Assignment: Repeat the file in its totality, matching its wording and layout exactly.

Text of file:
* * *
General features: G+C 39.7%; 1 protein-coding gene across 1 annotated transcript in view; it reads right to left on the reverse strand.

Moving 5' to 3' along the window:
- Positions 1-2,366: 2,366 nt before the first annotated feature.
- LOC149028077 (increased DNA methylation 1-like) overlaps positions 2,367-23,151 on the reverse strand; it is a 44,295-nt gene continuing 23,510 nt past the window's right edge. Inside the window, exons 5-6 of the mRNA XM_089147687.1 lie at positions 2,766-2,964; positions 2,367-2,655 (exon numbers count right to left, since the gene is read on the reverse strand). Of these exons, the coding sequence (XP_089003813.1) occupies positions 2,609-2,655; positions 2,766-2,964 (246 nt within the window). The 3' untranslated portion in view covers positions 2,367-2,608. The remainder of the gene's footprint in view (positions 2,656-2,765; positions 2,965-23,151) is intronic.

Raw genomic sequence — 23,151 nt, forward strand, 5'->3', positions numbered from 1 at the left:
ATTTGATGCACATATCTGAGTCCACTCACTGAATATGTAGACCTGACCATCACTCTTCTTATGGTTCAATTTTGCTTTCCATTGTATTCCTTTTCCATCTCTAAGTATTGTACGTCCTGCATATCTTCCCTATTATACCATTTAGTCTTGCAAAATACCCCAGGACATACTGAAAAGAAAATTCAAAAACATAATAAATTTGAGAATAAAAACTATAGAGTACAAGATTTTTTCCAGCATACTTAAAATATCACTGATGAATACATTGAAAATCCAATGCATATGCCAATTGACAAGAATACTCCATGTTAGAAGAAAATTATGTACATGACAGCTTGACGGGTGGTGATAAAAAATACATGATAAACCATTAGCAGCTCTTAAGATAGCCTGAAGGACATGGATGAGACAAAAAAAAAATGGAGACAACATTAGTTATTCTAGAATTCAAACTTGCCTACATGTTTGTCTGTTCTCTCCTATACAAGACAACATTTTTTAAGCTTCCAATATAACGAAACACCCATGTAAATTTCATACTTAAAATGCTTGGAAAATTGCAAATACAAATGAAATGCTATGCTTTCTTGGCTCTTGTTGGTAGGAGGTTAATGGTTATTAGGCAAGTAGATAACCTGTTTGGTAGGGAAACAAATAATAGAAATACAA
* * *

General features: G+C 39.7%; 1 protein-coding gene across 1 annotated transcript in view; it reads right to left on the reverse strand.

Moving 5' to 3' along the window:
- Positions 1-2,366: 2,366 nt before the first annotated feature.
- LOC149028077 (increased DNA methylation 1-like) overlaps positions 2,367-23,151 on the reverse strand; it is a 44,295-nt gene continuing 23,510 nt past the window's right edge. Inside the window, exons 5-6 of the mRNA XM_089147687.1 lie at positions 2,766-2,964; positions 2,367-2,655 (exon numbers count right to left, since the gene is read on the reverse strand). Of these exons, the coding sequence (XP_089003813.1) occupies positions 2,609-2,655; positions 2,766-2,964 (246 nt within the window). The 3' untranslated portion in view covers positions 2,367-2,608. The remainder of the gene's footprint in view (positions 2,656-2,765; positions 2,965-23,151) is intronic.

Raw genomic sequence — 23,151 nt, forward strand, 5'->3', positions numbered from 1 at the left:
ATTTGATGCACATATCTGAGTCCACTCACTGAATATGTAGACCTGACCATCACTCTTCTTATGGTTCAATTTTGCTTTCCATTGTATTCCTTTTCCATCTCTAAGTATTGTACGTCCTGCATATCTTCCCTATTATACCATTTAGTCTTGCAAAATACCCCAGGACATACTGAAAAGAAAATTCAAAAACATAATAAATTTGAGAATAAAAACTATAGAGTACAAGATTTTTTCCAGCATACTTAAAATATCACTGATGAATACATTGAAAATCCAATGCATATGCCAATTGACAAGAATACTCCATGTTAGAAGAAAATTATGTACATGACAGCTTGACGGGTGGTGATAAAAAATACATGATAAACCATTAGCAGCTCTTAAGATAGCCTGAAGGACATGGATGAGACAAAAAAAAAATGGAGACAACATTAGTTATTCTAGAATTCAAACTTGCCTACATGTTTGTCTGTTCTCTCCTATACAAGACAACATTTTTTAAGCTTCCAATATAACGAAACACCCATGTAAATTTCATACTTAAAATGCTTGGAAAATTGCAAATACAAATGAAATGCTATGCTTTCTTGGCTCTTGTTGGTAGGAGGTTAATGGTTATTAGGCAAGTAGATAACCTGTTTGGTAGGGAAACAAATAATAGAAATACAA